Crabeater seals (Lobodon carcinophaga) swimming along or hauled out on fast ice floe in Bourgeois Fjord (67840'S 6785'W) near the Antarctic Peninsula. The Crabeater Seal, at a population of 25 to 50 million is perhaps the second most numerous large species of mammals on Earth, after humans. More than one in every two seals in the world is a Crabeater Seal and the population biomass of Crabeaters is about four times that of all other pinnipeds put together. It is also one of the fastest seals; a crabeater seal can swim 16 mph. Males grow to about 2.2 m to about 2.6 m (7.26 to 8.6 ft) and weigh roughly between 200 and 300 kg (440 to 660 lbs). Females grow up to 3.6 m (142 in) in length and 500 lb (230 kg) in weight. Pups are born about 1.2 metres in length and weigh between 20 and 30 kilograms. While nursing, pups grow at a rate of about 4.2 kilograms a day. They are weaned after 2-3 weeks. Despite its name, its diet does not include crabs. Instead, a crabeater seal's unusual multilobed teeth enable this species to sieve krill from the water. Its dentition looks like a perfect strainer, but how it operates in detail is still unknown. 98% of the Crabeater Seal's food consists of Antarctic krill, Euphausia superba. The seals consume over 80 million tons of krill each year. Explorer and naturalist E.A. Wilson, who accompanied British explorer Robert Falcon Scott on the 1910-1913 Terra Nova Expedition to the South Pole, recorded that the Crabeater seal will, when close to death, leave the pack and travel far up glaciers to die. He observed Crabeater carcasses on a number of occasions, "thirty miles from the seashore and 3,000 feet (910 m) above sea-level".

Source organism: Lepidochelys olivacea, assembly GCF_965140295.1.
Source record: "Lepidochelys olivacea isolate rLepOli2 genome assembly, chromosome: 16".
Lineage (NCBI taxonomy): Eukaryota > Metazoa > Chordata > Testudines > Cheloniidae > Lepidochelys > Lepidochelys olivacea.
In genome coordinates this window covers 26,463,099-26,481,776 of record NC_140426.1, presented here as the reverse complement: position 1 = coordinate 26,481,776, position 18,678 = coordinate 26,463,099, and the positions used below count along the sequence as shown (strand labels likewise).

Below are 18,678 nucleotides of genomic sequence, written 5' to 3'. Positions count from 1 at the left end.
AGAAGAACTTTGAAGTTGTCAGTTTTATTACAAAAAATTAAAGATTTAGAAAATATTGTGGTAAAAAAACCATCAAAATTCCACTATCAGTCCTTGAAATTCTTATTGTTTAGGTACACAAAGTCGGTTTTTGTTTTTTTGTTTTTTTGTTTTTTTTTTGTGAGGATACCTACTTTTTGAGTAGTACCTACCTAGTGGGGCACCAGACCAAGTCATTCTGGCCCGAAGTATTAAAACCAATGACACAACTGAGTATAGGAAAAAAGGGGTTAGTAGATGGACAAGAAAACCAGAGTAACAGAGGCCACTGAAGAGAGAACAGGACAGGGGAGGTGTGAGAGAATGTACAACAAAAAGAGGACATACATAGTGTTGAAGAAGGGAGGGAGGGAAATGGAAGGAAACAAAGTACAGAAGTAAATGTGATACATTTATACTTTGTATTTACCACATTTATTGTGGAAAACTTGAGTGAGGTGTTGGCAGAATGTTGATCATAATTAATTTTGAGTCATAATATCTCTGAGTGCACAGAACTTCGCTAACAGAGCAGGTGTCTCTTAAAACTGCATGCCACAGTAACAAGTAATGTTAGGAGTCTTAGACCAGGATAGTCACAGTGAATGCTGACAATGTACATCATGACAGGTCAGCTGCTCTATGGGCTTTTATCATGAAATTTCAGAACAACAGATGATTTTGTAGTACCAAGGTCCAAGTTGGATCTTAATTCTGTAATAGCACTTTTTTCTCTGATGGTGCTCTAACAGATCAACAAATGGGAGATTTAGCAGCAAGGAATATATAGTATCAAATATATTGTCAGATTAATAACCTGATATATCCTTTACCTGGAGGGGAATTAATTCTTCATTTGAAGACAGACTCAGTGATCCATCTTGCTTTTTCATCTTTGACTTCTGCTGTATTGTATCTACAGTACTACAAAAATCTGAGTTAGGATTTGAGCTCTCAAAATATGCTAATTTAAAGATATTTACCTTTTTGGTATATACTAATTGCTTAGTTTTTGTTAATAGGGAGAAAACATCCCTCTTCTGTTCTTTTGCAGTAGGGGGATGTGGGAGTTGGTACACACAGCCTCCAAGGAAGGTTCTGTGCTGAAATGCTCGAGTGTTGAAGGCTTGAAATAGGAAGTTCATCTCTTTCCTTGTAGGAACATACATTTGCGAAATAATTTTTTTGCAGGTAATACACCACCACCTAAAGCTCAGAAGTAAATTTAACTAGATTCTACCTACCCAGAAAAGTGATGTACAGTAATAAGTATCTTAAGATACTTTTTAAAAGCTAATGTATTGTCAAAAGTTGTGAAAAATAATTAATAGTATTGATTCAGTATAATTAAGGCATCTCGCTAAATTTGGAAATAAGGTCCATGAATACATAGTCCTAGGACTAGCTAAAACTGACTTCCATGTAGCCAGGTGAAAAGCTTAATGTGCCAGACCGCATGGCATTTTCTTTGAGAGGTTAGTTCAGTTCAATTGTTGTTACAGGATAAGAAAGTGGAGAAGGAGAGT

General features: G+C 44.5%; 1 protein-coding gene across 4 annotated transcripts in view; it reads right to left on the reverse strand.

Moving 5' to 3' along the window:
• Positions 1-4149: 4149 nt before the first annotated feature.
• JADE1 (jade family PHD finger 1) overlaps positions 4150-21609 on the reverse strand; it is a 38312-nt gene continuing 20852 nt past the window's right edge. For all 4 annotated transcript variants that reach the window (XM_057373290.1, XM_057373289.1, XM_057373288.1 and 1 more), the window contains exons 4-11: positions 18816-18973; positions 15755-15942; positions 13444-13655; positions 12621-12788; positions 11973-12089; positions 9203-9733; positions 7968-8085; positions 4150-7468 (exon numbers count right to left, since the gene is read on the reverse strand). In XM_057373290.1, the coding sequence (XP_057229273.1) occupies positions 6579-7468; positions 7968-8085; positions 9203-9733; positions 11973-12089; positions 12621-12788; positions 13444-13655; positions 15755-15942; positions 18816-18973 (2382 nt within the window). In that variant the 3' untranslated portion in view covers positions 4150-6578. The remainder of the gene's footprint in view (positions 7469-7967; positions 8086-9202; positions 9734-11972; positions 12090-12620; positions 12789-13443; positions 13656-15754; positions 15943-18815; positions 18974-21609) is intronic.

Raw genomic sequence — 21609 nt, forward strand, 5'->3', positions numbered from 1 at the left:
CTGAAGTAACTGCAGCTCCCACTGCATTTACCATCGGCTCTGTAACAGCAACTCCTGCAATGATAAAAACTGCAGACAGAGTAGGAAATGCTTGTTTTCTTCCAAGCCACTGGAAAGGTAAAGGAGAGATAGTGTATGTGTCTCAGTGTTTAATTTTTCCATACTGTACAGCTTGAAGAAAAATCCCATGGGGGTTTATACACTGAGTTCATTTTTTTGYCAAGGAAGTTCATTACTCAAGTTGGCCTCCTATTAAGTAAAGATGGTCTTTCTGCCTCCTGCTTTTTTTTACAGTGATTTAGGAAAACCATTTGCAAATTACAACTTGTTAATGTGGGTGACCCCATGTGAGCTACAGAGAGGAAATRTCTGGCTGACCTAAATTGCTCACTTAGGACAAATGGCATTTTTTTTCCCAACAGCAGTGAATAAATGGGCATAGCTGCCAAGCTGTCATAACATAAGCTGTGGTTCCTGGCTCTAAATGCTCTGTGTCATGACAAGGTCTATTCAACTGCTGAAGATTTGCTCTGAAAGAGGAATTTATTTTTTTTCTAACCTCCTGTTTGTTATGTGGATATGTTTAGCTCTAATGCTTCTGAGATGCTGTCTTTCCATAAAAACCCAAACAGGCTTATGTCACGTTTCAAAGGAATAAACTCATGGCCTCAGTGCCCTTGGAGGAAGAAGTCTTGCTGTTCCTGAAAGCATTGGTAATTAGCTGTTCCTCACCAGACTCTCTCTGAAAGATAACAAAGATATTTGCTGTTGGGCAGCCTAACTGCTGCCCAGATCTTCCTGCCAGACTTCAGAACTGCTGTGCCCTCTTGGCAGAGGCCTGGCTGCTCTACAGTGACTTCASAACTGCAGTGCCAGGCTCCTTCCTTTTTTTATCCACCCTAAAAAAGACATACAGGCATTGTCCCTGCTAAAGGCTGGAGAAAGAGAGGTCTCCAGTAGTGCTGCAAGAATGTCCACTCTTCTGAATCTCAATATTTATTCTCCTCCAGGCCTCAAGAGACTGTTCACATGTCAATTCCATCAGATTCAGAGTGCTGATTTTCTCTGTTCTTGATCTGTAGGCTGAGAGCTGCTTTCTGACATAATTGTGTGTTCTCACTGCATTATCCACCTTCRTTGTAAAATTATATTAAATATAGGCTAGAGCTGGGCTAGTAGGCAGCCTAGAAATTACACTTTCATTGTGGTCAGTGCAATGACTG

979-4507 - Crabeater seals (Lobodon carcinophaga) swimming along or hauled out on fast ice floe in Bourgeois Fjord (67840'S 6785'W) near the Antarctic Peninsula. The Crabeater Seal, at a population of 25 to 50 million is perhaps the second most numerous large species of mammals on Earth, after humans. More than one in every two seals in the world is a Crabeater Seal and the population biomass of Crabeaters is about four times that of all other pinnipeds put together. It is also one of the fastest seals; a crabeater seal can swim 16 mph. Males grow to about 2.2 m to about 2.6 m (7.26 to 8.6 ft) and weigh roughly between 200 and 300 kg (440 to 660 lbs). Females grow up to 3.6 m (142 in) in length and 500 lb (230 kg) in weight. Pups are born about 1.2 metres in length and weigh between 20 and 30 kilograms. While nursing, pups grow at a rate of about 4.2 kilograms a day. They are weaned after 2-3 weeks. Despite its name, its diet does not include crabs. Instead, a crabeater seal's unusual multilobed teeth enable this species to sieve krill from the water. Its dentition looks like a perfect strainer, but how it operates in detail is still unknown. 98% of the Crabeater Seal's food consists of Antarctic krill, Euphausia superba. The seals consume over 80 million tons of krill each year. Explorer and naturalist E.A. Wilson, who accompanied British explorer Robert Falcon Scott on the 1910-1913 Terra Nova Expedition to the South Pole, recorded that the Crabeater seal will, when close to death, leave the pack and travel far up glaciers to die. He observed Crabeater carcasses on a number of occasions, "thirty miles from the seashore and 3,000 feet (910 m) above sea-level".